Non-custodial parents in Pennsylvania who are expected to pay child support know they have certain laws by which they have to abide. Those laws have been set in place to ensure children are provided the basic necessities, usually consisting of food, clothing, medical needs and educational requirements. A man in another state got a shock when he received a letter claiming he owed child support to his estranged wife because of a long-time law.
The 45-year-old man recently received a letter that informed him he was expected to pay child support for a baby born a year ago. He and the baby's mother had been married nearly twenty years ago, and although they separated two years later, they never got divorced. According to a law in the state in which he resides, the man is responsible for paying child support for the baby because he is still legally the mother's husband even though he is not the biological father.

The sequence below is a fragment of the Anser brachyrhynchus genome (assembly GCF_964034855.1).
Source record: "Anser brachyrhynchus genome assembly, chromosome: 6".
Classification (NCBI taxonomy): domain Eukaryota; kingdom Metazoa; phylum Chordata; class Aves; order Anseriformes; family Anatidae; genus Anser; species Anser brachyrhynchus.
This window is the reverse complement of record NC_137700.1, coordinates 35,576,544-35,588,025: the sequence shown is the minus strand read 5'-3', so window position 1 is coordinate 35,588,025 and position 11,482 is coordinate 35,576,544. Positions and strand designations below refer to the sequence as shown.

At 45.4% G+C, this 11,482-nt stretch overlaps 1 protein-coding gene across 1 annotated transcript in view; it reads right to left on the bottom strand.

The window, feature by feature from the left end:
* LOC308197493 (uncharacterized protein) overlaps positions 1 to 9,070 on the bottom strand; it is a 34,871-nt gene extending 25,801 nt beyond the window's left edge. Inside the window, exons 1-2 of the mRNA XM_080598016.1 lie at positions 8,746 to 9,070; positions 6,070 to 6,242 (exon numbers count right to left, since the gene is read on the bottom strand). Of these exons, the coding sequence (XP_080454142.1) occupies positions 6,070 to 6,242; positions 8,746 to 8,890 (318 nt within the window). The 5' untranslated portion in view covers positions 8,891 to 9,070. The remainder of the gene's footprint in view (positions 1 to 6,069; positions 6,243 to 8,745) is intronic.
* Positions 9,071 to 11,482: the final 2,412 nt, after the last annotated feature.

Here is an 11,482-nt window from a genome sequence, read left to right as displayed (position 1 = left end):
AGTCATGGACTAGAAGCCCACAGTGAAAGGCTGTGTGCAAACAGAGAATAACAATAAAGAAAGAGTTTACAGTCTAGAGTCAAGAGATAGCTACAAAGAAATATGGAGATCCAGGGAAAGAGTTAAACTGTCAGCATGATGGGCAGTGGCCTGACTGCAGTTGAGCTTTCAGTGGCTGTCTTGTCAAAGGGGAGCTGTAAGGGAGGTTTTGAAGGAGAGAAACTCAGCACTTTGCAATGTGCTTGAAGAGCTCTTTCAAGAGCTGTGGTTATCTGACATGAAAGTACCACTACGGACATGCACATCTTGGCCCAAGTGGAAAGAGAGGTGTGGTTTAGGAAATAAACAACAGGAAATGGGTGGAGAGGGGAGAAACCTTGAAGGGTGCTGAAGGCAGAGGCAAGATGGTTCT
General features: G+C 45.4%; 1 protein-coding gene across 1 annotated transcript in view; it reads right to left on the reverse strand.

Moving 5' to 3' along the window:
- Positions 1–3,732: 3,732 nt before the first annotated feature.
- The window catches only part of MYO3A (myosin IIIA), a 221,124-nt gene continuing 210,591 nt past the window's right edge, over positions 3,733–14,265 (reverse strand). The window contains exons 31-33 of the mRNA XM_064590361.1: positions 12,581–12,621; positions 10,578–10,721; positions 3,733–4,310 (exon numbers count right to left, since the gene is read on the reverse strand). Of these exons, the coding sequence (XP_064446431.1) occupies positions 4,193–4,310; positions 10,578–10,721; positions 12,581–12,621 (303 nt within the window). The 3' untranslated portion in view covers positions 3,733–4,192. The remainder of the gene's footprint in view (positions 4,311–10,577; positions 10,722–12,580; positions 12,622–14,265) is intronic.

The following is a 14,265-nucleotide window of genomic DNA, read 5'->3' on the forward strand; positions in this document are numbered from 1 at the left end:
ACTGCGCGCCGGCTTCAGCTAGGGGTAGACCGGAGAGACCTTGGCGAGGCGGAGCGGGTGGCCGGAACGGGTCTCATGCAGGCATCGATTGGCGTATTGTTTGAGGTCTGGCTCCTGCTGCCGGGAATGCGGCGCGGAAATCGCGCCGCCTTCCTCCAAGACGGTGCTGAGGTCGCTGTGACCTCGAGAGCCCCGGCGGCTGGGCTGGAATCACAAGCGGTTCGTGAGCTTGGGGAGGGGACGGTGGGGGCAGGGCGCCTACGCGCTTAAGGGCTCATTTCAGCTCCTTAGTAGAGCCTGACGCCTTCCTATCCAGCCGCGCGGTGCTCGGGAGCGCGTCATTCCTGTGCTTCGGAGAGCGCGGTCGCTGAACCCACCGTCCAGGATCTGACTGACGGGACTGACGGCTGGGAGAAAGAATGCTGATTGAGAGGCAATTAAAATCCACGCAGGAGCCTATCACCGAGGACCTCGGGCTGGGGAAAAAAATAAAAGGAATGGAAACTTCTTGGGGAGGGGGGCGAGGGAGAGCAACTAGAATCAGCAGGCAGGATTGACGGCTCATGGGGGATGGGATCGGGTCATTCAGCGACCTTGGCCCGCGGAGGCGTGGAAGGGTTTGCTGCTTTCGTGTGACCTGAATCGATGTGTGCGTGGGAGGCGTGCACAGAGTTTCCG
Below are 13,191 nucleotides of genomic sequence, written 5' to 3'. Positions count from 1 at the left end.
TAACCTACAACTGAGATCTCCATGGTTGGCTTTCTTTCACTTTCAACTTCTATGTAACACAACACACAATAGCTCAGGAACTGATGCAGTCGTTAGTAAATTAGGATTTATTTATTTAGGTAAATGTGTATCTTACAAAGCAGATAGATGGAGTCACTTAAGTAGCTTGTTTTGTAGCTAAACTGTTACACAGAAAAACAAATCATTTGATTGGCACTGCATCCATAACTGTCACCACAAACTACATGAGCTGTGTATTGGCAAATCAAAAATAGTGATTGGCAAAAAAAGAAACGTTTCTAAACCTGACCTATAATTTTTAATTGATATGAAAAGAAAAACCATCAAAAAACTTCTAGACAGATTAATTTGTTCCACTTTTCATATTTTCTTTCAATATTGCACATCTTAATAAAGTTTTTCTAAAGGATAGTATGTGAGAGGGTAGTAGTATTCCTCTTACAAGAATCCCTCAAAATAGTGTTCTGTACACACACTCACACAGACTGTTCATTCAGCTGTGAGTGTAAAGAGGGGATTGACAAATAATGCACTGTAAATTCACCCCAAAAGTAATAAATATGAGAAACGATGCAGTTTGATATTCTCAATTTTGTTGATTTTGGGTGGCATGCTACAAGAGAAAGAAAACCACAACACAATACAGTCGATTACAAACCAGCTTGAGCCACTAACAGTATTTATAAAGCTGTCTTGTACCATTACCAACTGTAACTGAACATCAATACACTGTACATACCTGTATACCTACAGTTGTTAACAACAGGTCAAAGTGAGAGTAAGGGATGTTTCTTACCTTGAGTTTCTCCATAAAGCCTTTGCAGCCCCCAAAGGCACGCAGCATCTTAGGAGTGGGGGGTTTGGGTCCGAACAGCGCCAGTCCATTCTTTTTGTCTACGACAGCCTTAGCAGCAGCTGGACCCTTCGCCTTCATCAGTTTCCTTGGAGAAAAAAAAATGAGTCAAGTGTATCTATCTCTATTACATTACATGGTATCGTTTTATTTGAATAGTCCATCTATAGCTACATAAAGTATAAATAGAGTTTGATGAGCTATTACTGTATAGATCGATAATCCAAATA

The mother of the child told the man she had intended for the support letter to be sent to the biological father, who left her after a one-night stand. The man was told by officials that he would have to divorce the woman and prove he was not the biological father of the child. He is in the process of raising money for legal fees and hopes that publicly informing others of his story will instigate a change in this particular law.
Some parents choose to have an informal child support agreement when they decide to separate. Others may need legal intervention in determining the terms of a contract. Pennsylvania parents have several options when seeking the advice of a professional who understands the relevant family laws.
Source: nydailynews.com, "Iowa man forced to pay child support for baby that's not his", Laura Bult, March 26, 2016